28th Oct 2014

Next-Level Drumming with Effects Cymbals

The brilliance of effects cymbals may begin with their shiny, metallic exteriors, but it certainly doesn’t end there. Effects cymbals are used to add a bit more panache to a song. They add sounds typically not producible with regular cymbals. What kind of music a drummer plays helps determine what kind of effects cymbals the drummer will want to use. Manufacturers of effects cymbals may add holes, bells, and other trinkets to their cymbals to give them even more variety in sound. How the cymbals are mounted also affects the music they produce.

One of most common effects cymbals is China cymbals. Chinas come in a wide variety of looks. Most drummers are going for a trashy sound when using China cymbals. The name comes from the cymbal’s gong origins. While Chinas used to have a pretty distinguishable look, over time this effects cymbal has lost a lot of its uniformity. This diversity in look adds to the brilliance of effects cymbals, allowing them to stand out for more than just their sound. Chinas also come in many sizes. When mounted on a drum kit, they are just as likely to be bell up as bell down.

Splashes are another common effects cymbal. In fact, some China cymbals are also splash cymbals. China splashes are typically the smaller ones, 12” or less. Splash cymbals are, by definition, small. Typically, drummers use 10” or 8” splashes, but they come in a range of sizes from 4” to 13”. There is also a wide variety in types of splash cymbals, which further adds to the brilliance of effects cymbals. These varieties have names: traditional, rock, china, salsa, thin, bell, sizzle, and stacks. As their name implies, stacks splash cymbals are a specialized cymbal designed for stacking, although many drummers continue to use traditional splashes for this purpose. Stacking and piggybacking are both typical ways to mount splashes.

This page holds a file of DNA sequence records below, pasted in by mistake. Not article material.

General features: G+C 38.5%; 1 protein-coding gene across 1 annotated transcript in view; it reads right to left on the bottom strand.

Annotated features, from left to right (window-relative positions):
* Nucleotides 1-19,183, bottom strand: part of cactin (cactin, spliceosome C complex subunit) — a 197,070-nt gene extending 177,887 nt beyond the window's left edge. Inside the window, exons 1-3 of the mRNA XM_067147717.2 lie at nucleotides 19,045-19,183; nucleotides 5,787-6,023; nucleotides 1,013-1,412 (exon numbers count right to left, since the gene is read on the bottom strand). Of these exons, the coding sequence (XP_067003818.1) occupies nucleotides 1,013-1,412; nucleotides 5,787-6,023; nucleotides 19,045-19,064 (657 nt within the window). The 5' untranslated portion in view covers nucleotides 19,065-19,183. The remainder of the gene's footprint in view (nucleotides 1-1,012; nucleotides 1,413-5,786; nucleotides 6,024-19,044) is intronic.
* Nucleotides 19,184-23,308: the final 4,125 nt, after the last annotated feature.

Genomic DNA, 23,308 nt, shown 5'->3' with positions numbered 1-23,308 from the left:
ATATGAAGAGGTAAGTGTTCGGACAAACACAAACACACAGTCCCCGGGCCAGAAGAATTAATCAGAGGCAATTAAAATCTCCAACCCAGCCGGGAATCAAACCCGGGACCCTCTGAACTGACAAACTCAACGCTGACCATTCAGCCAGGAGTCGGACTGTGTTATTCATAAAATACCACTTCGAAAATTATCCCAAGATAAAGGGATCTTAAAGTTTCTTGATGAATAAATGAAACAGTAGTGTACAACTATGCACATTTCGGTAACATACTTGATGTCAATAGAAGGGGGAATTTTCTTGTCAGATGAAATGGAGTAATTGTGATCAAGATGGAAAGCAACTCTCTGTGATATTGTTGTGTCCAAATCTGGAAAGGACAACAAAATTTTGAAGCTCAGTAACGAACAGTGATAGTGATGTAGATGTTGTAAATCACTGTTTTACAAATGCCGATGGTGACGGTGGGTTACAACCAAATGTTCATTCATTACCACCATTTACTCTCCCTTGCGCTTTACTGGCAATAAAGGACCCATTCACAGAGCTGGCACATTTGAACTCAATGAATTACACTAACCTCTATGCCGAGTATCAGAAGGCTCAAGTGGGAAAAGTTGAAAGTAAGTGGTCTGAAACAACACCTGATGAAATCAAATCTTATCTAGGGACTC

Effects cymbals are mostly used to add shimmer, brilliance, and brightness to a drum set's already incredible range of sound. While a drummer may reach out to silence a crash cymbal during play, an extended sustain is sought after with effects cymbals. Their volume is usually louder than the regular crash or ride cymbals because they are played to add a bit of specialness to the music. There are so many different types and styles of effects cymbals that it’s important to take your drum sticks and go try a few out in person. There is an effects cymbal out there for everyone, because everyone deserves a bit of brilliance in their lives.